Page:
Two versions of Choquehuanca’s recollection of his relationship with Morales and the rise of the MAS-IPSP appear in Svampa et al. (2010) and Quiroz (2015).
 Choquehuanca finally stepped down as Foreign Minister in January 2017, turning over the office to fellow Aymara Fernando Huanacuni, a lawyer and specialist in indigenous cosmovision. He became Executive Secretary of the Bolivarian Alternative for the Americas, where he continues the practice of meeting regularly with grassroots movements. Paredes Tamayo, Ivan. “David Choquehuanca: ‘No hay que enojar al pueblo, porque puede patear a perro equivocado’ (interview).” El Deber, March 18, 2018.
 Estar sin estar, or ayra (Aymara) was a concept Choquehuanca took from the life of Juan Chocne, a participant in the sixteenth century Andean revolt known as Taki Onqoy. Interview in Svampa et al. (2010:225-226).
 Interview in Svampa et al. (2010:225-226).
 Interview in Svampa et al. (2010:226).
 Ticona (2010:199-211).
 See Interview in Svampa et al. (2010:199-211).
 See Bjork-James (2013:55-99).
 UN Permanent Forum on Indigenous Issues (2010:3, 17).
 The resolution (A/64/292) passed 122–0 with 41 abstentions. While it represents a milestone in a political recognition of the right to water, that recognition remains contested by countries like the United States and the United Kingdom (Worsnip 2010). In legal terms, the UN Committee on Economic Social and Cultural Rights (2002) Comment 15, which declares the right to water to be a legal consequence of the binding International Covenant on Economic, Social and Cultural Rights, has greater force.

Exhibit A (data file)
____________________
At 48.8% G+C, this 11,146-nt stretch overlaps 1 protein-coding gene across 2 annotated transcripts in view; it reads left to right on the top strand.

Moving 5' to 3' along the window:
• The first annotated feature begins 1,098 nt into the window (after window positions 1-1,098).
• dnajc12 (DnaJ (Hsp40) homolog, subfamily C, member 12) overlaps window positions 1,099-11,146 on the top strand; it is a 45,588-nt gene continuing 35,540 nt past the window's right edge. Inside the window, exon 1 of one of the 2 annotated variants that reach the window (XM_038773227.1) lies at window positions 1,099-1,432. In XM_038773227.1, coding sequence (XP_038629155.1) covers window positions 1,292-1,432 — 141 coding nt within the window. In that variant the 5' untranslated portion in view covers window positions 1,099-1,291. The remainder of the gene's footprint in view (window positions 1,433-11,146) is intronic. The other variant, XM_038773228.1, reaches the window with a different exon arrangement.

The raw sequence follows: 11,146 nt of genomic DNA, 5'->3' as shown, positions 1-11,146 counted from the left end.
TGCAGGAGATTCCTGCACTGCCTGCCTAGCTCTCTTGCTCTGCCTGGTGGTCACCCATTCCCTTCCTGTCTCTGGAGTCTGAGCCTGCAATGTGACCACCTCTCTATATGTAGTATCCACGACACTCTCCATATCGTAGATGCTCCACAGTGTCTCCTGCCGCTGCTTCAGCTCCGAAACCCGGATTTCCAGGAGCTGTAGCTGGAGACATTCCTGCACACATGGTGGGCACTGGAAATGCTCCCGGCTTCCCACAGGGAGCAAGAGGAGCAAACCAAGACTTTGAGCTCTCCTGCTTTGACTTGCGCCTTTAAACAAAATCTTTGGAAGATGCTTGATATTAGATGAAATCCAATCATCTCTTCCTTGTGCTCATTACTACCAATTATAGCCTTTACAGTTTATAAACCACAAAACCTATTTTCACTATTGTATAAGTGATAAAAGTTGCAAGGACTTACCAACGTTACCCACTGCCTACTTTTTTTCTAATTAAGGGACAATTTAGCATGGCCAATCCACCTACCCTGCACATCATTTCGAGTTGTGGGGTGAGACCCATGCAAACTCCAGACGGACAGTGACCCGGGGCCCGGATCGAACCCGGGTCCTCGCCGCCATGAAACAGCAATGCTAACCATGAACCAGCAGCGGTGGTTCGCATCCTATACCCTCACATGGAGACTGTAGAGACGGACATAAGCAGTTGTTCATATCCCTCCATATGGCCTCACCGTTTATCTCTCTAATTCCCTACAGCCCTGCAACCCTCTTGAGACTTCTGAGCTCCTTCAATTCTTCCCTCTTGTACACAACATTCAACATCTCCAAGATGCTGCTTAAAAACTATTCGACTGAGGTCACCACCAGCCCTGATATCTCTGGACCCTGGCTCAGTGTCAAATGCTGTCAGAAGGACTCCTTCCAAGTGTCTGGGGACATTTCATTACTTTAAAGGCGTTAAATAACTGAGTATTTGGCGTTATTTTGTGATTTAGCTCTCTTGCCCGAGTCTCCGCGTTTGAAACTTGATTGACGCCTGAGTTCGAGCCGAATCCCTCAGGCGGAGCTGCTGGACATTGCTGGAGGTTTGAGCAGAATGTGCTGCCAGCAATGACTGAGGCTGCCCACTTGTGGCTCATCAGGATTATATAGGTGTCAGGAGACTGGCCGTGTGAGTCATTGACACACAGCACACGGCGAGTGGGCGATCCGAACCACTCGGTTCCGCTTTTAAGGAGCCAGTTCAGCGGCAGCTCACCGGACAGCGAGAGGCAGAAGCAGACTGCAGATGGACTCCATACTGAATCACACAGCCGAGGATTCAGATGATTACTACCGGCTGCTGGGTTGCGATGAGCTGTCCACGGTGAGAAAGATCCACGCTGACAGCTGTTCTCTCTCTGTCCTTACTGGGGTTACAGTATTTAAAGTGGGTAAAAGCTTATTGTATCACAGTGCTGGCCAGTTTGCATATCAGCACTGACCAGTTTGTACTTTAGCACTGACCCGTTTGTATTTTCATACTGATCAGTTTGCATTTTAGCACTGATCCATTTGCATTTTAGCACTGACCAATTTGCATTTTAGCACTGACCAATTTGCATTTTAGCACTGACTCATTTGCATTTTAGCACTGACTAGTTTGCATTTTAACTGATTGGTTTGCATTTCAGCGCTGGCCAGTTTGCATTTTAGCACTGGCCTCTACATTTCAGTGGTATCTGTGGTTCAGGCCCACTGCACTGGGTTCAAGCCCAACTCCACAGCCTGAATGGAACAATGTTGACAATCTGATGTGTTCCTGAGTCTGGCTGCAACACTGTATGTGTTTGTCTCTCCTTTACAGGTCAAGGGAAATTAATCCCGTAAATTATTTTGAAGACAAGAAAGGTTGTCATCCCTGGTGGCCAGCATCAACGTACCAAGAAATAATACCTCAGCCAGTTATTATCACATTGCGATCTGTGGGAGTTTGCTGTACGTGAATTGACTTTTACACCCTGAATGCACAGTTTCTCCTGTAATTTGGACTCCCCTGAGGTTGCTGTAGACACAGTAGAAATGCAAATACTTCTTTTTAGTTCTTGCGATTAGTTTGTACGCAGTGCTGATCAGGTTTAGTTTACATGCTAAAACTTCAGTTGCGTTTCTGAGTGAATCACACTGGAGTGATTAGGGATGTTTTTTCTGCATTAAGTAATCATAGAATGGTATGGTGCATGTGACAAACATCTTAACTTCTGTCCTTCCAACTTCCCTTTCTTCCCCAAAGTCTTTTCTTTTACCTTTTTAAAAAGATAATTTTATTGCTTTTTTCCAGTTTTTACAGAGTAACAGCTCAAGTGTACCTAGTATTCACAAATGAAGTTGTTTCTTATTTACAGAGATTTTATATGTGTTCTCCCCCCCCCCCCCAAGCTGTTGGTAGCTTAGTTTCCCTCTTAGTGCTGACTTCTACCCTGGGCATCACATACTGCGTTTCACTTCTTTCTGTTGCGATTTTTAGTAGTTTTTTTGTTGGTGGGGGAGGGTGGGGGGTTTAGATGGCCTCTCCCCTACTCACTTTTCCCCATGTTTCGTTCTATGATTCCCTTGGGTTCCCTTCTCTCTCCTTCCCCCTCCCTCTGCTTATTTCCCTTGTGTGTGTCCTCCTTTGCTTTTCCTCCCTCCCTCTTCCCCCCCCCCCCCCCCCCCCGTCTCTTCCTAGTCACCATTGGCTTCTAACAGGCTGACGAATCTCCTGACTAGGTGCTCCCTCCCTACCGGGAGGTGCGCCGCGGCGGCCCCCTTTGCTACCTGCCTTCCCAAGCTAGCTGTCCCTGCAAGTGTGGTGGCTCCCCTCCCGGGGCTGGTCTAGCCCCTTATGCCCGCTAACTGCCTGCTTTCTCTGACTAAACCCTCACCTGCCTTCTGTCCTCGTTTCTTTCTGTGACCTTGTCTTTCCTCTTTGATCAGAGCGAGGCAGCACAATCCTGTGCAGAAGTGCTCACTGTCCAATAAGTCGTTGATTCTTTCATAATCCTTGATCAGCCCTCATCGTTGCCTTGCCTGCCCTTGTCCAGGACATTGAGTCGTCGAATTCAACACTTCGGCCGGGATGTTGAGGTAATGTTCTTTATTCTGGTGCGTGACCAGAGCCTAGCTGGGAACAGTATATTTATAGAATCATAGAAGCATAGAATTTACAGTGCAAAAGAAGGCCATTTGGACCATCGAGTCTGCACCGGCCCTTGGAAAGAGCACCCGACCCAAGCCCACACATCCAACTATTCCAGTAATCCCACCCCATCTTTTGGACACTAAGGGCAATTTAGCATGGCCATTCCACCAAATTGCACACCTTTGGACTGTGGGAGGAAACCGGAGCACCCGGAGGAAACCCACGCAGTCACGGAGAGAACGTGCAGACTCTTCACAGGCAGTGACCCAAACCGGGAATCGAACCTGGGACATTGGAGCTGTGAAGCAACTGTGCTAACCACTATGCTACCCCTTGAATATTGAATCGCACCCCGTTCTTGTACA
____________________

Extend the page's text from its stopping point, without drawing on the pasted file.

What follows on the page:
Hadden (2015:158).
 Reyes (2009).
 Huff-Hannon (2010).
 Acosta and Martínez (2009); Gudynas (2009); Radcliffe (2012); Walsh (2010).
 Speech at the Ministry of Foreign Relations, La Paz, March 19, 2010.
 Csutcb et al. (2010:12).
 Morales Ayma (2009b:9).
 The Andean Coordination of Indigenous Organizations (Coordinadora Andina de Organizaciones Indígenas; CAOI) and the Coordination of Indigenous Organizations of the Amazon River Basin (Coordinadora de las Organizaciones Indígenas de la Cuenca Amazónica; COICA) are transnational confederations of Andean highland and Amazonian lowland indigenous peoples’ organizations.
 “Caucus Indígena Boliviano, Centro y Sud América Para ‘Vivir Bien,’ La Paz, 19 y 20 de Marzo 2010,” http://www.fondoindigena.org/apc-aa-files/documentos/items/Caucus_Ind_gena.pdf.